One laws of the Realm of England that seems to have found a home in the Borders was the ‘Acte for the followinge of Hue and Crye’. ((Statutes of the Realm, p720.)) The Commission of 1563 still held the custom of following with ‘Hound and Horn, with Hue and Cry and all other accustomed manner of fresh pursuit’, W. Nicolson, (1747), p89.)) and was known as the Trod. There were two types of Trod; the Hot Trod, which would involve immediately following the reivers; or the cold Trod, which left a space of six days to follow. The reason for the six day limit is to try and stop revenge raids. The pursuer would carry a lighted turf on his lance point, as an indication of peaceful intentions, and would announce the trod to the first person they met across the Border, where you could ask for assistance. ((W. Nicolson, (1747), p93.)) There was no law which stated that assistance had to be given, but impeding a Trod was punishable by a fine and seven days imprisonment. (( W. Nicolson, (1747), p93.)) It was also during a Hot Trod that the captured reivers may be executed on the spot, as they were caught red-handed, a phrase which entered into the English language. This is not to say that a Trod would always be successful as the reivers may well turn and fight, or could place an ambush to allow them time to move the slower cattle and goods in their possessions out of reach.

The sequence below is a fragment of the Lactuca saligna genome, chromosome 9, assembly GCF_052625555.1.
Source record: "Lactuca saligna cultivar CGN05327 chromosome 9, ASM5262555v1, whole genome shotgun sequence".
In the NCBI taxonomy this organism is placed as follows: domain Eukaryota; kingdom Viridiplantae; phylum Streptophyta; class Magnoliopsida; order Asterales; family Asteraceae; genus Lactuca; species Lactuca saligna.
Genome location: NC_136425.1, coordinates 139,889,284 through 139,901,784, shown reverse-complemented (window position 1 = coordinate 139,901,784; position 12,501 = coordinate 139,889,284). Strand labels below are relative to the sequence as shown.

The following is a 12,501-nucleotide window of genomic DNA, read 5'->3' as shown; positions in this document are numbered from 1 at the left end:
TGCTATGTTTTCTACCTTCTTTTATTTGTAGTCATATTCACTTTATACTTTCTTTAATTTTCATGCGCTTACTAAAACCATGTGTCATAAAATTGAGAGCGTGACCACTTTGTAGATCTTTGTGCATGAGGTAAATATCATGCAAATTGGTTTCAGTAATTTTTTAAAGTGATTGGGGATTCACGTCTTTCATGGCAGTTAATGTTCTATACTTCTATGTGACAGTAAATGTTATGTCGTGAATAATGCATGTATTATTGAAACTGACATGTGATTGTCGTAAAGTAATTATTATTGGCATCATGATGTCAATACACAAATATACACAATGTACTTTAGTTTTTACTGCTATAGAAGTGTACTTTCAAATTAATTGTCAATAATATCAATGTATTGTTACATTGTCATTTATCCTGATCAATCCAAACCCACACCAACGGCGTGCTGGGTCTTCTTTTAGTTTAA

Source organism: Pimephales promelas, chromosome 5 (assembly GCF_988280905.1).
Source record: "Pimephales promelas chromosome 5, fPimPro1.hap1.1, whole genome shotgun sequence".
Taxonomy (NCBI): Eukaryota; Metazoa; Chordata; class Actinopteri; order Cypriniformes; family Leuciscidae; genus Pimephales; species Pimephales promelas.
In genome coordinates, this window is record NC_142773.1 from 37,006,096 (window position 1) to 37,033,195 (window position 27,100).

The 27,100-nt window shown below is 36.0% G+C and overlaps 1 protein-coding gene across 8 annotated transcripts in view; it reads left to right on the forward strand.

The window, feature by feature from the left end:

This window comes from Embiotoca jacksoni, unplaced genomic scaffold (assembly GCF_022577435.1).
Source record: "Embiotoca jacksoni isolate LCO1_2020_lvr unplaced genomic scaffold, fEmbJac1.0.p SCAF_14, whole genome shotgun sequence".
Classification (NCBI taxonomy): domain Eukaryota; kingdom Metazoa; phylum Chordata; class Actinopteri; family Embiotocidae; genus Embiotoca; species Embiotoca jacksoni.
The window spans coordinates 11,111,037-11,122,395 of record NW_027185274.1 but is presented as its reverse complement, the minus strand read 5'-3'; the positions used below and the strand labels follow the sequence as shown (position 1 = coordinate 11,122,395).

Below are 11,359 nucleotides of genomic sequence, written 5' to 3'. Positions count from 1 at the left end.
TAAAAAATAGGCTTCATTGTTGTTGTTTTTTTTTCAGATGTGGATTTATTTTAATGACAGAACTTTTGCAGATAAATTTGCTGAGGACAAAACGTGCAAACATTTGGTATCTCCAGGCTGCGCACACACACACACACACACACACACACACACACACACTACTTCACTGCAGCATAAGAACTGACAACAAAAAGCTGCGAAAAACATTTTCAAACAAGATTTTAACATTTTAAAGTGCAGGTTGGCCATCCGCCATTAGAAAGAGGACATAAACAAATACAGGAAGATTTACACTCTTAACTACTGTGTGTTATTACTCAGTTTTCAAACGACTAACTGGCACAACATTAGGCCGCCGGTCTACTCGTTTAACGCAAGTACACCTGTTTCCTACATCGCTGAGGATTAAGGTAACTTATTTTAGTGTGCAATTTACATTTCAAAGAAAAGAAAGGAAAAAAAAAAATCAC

Other March Law offences include kidnapping, truce breaking, attacking castles, impeding a Warden, and importing wool. ((Wool was a valuable commodity and its inclusion within March Law was more to do with money and trade than any threat to the safety of the Border.)) Further laws, while not international, included on the English side a blanket-offence known as March Treason. It has never been discovered exactly what this covered, but it would seem to have been used when the defendant had shown himself to be a serious menace to the March. An example can be seen on September 14th 1596 when Carey arrested Geordie Bourne, after ambushing a number of reivers. Carey ‘called a jury the next morning’ and found Geordie Bourne ‘guilty of March-treason’. ((F.H. Mares, ed., (1972), p36.)) Bourne was one of the band under the protection of Sir Robert Kerr, the infamous Warden of the Scottish Middle March who was also a reiver of some renown. Although Carey later disguised himself as a commoner and gained a full confession from Bourne, which included seven murders, ((F.H. Mares, ed., (1972), p37.)) he had arrested and convicted him for nothing more than reiving. This would seem to support the theory that March Treason was used against the most notorious reivers, though it would not explain why it also covered such a seemingly innocuous offence as the marriage, or even befriending of a Scots person by an English person. ((G.M. Fraser, (1986), p67.)) This would seem to indicate that March Treason was attributed to offences which may in some way compromise the safety of the Borders, such as the large scale reiving of Geordie Bourne which was likely to foment instability, and intermarriage which would further weaken national loyalty.